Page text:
Megabus $1 rides: What's the catch?

11:27 AM, Nov 28, 2011   |    comments
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A Megabus coach


ATLANTA -- Megabus promises fares starting at $1 to destinations all over the Southeast from Atlanta including cities like Birmingham, Chattanooga, Jacksonville, Knoxville, and Orlando. Just like you, we thought, what's the catch? 

We put their claims to the test in three areas: cost, time, and service.

The $1 fares depend on demand. With just two days notice on my trip to Chattanooga, I was not able to get a $1 fare. It was $3 each way, plus a 50 cent reservation fee.

The bus includes occasionally slow, but free Wi-Fi.

I had to pay to park near the MARTA Civic Station. That's another $3.

The total trip cost was $9.50. Compare that to triple AAA's estimated cost of driving: $19.32. Another bus competitor: $67.95 and flying $802.

The bus was in place well before our 7:30 a.m. departure time. Driver Johnny John Russell is retired military with almost two decades of bus driving experience. He knows being on time is one the most important things for his riders. It starts with him.

"Be on time ourselves, always be early," Russell said. "We can't force the bus to do something it won't do. Sixty-eight miles an hour, that's our maximum speed. So, if we start late, we stay late. We build in some extra time between routes so we can catch up if we need to."

The estimated travel time to Chattanooga is 2 hours, 5 minutes.

Martin Bailey has already taken the Knoxville to Atlanta routes several times. "It usually leaves fairly close to on time, and arrives fairly close to on time. The only problem I've seen is the drivers getting lost. As we're sitting here now, we're on about a 10 mile detour," he said. He added every driver has had difficulty finding the Chattanooga drop-off.

Driver John Russell said he didn't miss the exit. He said there was a large truck in the way and he did not have time to merge over. He knew we were running early and decided it would be a safer move to take the next exit and circle back.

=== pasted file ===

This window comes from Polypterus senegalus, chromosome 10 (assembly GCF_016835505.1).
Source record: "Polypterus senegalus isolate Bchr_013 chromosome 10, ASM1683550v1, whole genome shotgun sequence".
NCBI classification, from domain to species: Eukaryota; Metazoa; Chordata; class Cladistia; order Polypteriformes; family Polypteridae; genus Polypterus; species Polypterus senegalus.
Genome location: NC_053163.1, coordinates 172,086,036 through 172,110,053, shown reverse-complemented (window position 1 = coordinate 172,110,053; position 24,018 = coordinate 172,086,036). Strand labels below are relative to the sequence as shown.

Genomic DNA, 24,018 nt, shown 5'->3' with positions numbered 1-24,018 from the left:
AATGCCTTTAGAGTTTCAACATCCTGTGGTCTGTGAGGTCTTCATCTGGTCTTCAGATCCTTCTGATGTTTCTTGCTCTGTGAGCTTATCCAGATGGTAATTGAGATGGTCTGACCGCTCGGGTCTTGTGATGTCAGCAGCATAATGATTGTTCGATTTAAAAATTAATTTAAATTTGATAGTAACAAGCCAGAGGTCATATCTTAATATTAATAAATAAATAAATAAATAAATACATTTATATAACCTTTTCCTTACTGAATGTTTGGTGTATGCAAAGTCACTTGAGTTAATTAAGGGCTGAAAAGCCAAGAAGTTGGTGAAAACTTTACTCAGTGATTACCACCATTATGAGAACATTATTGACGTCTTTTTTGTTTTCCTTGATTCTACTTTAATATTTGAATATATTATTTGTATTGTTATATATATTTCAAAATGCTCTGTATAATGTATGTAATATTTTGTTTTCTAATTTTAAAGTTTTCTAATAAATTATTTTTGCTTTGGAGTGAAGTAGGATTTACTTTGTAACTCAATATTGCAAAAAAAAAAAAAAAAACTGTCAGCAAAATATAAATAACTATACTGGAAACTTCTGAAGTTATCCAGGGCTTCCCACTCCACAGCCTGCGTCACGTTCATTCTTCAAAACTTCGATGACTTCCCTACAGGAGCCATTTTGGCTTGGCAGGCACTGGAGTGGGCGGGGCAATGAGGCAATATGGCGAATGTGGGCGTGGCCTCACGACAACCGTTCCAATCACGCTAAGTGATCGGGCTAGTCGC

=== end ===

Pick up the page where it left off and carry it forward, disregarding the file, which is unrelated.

Despite missing our exit, we still made it in 6 minutes early.

My bus was less than half full on the trip to Chattanooga. Most passengers were using that free Wi-Fi or sleeping. It was clean, quiet, smelled like cherry air fresheners.

"Oh, it is so comfortable!" first-time Megabus rider Eric Bailey said. "I slept like a baby the whole way!" He's recently used other long-distance bus services and had a much different experience. "It was loud, freezing; it smelled. No, this was much better."

When we arrived in Chattanooga, we saw the first sign of getting what you pay for. The stop isn't downtown like in Atlanta. It's this huge parking lot belonging to a discount furniture store, movie theatre and Italian restaurant (closed at the time we arrived).

My return bus wasn't due for two hours. Luckily, there's a dollar store in the strip mall. I outfitted myself with bright blue fuzzy gloves and snacks, then settled in for the wait. The bus back home is early and nearly full.

The driver apologized profusely; they were having trouble with the Wi-Fi. I was unable to get it to work on the way back to Atlanta.

There's a Twitter account called "Megabus Fail" listing complaints. This trip will not end up there.

"It's better than any bus system I've ever been on," Claudia Stevenson said. She and her son both made use of the Wi-Fi on the way up to Chattanooga. "Oh, I loved that! And they had plus on each row to charge everything. That was great."

On one of the busiest travel days of the year, instead of driving, I shot, wrote, and edited my entire story on a bus for under $10.

It did involve a less-than-stellar lay-over.

Click here to check out fares and routes for Megabus.

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